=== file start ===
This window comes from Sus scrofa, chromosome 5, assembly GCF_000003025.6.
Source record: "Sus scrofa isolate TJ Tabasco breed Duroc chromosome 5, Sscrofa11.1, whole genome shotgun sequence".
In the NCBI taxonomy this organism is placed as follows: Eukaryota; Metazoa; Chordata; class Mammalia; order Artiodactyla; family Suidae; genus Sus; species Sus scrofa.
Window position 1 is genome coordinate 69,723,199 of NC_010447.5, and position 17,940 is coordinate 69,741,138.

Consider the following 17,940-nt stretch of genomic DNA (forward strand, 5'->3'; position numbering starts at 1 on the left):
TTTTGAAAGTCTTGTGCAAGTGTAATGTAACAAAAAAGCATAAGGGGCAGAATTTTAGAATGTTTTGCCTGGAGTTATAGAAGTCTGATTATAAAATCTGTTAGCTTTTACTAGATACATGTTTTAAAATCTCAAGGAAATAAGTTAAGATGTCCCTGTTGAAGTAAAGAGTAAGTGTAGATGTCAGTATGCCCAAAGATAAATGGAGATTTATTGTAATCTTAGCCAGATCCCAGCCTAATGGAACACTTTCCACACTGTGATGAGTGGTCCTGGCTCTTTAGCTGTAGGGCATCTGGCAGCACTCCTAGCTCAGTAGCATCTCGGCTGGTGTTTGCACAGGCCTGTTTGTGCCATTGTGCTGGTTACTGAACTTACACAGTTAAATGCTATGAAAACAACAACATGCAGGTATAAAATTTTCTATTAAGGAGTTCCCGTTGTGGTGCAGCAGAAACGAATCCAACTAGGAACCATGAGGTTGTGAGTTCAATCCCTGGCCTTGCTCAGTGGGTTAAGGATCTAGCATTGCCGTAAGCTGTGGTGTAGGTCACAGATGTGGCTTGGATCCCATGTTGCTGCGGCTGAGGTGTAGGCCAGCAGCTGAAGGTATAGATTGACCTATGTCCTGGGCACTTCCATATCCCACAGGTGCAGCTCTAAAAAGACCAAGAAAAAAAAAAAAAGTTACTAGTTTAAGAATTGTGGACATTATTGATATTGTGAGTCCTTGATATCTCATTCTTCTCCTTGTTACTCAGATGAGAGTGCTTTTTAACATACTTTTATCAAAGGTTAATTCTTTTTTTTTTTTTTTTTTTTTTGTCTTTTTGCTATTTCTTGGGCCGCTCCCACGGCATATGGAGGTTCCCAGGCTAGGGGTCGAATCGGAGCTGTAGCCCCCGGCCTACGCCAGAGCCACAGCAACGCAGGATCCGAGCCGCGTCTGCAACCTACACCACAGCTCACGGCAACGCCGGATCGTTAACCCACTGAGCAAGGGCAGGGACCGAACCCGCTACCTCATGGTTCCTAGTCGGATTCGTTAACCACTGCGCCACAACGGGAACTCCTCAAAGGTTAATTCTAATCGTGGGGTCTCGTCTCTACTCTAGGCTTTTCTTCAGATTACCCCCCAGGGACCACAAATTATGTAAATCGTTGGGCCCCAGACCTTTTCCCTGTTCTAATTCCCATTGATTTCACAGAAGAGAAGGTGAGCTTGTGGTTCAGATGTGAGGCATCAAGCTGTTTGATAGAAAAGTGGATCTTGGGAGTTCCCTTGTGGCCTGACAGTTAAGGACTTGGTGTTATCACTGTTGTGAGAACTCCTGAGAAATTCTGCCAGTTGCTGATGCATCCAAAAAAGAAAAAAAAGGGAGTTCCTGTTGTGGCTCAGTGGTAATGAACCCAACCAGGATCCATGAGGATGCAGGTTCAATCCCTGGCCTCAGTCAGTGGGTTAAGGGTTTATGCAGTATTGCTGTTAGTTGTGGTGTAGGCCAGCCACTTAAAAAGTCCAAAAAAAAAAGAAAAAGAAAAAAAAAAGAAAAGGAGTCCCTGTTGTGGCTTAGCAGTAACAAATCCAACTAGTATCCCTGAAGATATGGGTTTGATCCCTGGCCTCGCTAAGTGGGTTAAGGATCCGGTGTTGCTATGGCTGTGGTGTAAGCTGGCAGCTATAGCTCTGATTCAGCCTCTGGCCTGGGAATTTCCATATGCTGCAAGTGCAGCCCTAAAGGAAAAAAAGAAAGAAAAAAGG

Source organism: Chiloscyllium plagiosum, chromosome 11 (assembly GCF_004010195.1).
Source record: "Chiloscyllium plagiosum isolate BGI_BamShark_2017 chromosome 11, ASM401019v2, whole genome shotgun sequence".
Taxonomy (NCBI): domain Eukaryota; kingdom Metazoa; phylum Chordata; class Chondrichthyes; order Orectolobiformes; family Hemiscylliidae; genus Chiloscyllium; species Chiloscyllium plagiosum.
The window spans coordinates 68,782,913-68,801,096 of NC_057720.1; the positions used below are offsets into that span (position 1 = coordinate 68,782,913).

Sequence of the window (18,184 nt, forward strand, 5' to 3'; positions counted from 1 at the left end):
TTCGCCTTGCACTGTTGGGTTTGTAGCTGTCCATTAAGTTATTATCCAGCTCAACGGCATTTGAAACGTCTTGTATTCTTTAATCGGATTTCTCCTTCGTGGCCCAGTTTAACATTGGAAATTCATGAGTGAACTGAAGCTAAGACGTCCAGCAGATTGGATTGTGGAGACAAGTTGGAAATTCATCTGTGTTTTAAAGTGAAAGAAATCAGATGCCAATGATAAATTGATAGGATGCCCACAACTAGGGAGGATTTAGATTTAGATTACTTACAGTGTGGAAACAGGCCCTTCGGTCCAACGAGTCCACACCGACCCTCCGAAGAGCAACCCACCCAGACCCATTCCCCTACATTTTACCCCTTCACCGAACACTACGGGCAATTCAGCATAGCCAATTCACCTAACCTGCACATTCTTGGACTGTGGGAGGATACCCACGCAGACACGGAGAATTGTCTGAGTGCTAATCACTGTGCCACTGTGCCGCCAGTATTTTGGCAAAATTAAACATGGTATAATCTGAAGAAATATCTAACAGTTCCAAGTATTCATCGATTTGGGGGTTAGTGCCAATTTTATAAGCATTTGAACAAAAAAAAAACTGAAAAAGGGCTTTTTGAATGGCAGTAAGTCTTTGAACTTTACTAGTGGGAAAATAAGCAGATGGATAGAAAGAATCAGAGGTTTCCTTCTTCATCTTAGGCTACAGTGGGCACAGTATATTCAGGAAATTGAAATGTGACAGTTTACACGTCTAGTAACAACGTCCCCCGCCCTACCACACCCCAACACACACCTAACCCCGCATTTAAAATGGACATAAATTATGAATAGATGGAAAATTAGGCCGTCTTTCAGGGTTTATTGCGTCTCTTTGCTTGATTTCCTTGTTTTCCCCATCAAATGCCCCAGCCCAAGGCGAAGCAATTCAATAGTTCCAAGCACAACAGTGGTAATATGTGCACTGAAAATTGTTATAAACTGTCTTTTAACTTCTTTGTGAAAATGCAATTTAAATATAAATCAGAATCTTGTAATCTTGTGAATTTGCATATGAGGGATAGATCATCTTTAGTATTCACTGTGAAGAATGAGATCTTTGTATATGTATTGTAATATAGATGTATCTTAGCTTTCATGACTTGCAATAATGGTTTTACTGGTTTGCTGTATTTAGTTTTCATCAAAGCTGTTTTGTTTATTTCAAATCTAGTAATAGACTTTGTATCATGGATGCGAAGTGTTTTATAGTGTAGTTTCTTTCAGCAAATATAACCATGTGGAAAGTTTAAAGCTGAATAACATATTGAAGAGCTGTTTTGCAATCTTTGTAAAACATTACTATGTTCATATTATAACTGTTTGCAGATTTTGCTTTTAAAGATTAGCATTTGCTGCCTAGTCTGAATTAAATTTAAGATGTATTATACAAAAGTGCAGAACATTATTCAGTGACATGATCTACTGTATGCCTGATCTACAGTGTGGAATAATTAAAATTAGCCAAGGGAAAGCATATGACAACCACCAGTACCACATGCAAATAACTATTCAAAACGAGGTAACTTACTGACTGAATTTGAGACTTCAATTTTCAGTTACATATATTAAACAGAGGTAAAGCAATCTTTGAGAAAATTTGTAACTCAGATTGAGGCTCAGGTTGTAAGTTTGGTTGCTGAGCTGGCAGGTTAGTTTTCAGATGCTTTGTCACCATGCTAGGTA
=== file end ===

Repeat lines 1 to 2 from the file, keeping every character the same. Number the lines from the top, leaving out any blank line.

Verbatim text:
This window comes from Sus scrofa, chromosome 5, assembly GCF_000003025.6.
Source record: "Sus scrofa isolate TJ Tabasco breed Duroc chromosome 5, Sscrofa11.1, whole genome shotgun sequence".